With Mothering Sunday approaching, I would like to reflect on what mother represents to us in Shiatsu and in Chinese medicine, and how that energy can be affected in all of us, regardless of who we are, and what our relationship with our mother is.
Mothering Sunday can be a difficult time for many, it can be hard for some to see everyone out with bunches of daffodils apparently happily celebrating with their mother with a big Sunday roast.
Not everyone has a mother still with them, or perhaps is struggling to become a parent themselves. Or perhaps their mother was not someone who was able to provide what was needed as a child and growing up, and the relationship is a troubled or painful one.
If we for a moment consider the archetypal mother, and what she represents – can you see how this might manifest in your own personal life, and how sometimes we can take these qualities to extreme….
For example, the mother represents unconditional love, nourishment, safety, care and support. But so often, when out of balance, these qualities can be tipped into negative and unsupportive behaviours such as a lack of ability to stop and look after ourselves., or a neediness. Nourishment for our Soul can be sought through overeating, or compulsive shopping, and at the extreme end; addictions, where we try to fill a place where we don’t feel loved, safe and secure, or where shame exists.
In Shiatsu we work with a system called the five elements, and the mother energy is represented by the Earth element. There often can be a deep routed source of destructive behavioural patterns, when this energy is out of balance.
Worry is a key indicator we identify with an earth imbalance, someone who is constantly overthinking or worrying, imagining the worst case scenarios, or just getting stuck in destructive thought patterns, with a disconnect from our bodies, being “stuck in our head”
When our earth energy has not been met fully, we learn to seek out other ways to get what we need in terms of nourishment or support. If you think of a mother – she will always do things for her children first and put herself second, but this can be take to extremes, and it can be detrimental to the wellbeing of the mother.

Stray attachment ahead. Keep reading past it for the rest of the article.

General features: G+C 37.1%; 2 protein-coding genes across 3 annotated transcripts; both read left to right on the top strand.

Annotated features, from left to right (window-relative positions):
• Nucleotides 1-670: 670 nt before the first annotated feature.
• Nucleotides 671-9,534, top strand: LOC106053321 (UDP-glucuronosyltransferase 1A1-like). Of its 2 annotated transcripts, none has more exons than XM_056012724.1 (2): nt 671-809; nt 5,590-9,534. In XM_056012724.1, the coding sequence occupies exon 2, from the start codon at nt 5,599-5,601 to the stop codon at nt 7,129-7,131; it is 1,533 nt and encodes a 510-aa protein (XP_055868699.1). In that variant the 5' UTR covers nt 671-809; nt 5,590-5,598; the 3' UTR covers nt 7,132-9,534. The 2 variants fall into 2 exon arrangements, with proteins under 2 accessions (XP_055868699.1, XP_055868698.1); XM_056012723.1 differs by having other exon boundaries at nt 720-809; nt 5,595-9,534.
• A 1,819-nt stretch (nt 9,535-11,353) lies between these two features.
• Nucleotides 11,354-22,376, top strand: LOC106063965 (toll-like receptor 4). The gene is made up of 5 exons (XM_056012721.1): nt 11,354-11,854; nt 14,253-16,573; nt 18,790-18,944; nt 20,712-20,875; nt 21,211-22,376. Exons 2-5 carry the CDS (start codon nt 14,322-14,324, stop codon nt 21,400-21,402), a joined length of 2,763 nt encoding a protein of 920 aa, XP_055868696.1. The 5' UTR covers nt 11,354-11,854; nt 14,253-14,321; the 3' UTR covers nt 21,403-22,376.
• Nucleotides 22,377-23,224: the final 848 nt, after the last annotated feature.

Often we will see people in caring professions who will work to excess to support or help others, but at a high cost to their own health and wellbeing. I’m sure you can think of a friend or relative who will do anything for anyone, but is resistant to accepting anything for themselves or creating space to look after and nurture themselves. Many of us do this to a greater or lesser degree, and I know this is something I have been working on in my life. Learning to say no, or graciously accepting gifts and acts of kindness from others can be a powerful way to start practicing finding a balance in our earth energy. A strong mother can hold the boundaries, as well as administer love care and support.
If a child growing up does not experience a healthy relationship with their mother for whatever reason, this can create difficulties in later life, where that person seeks out other ways to find security, a sense of belonging or nourishment, which can be damaging to our physical or emotional wellbeing.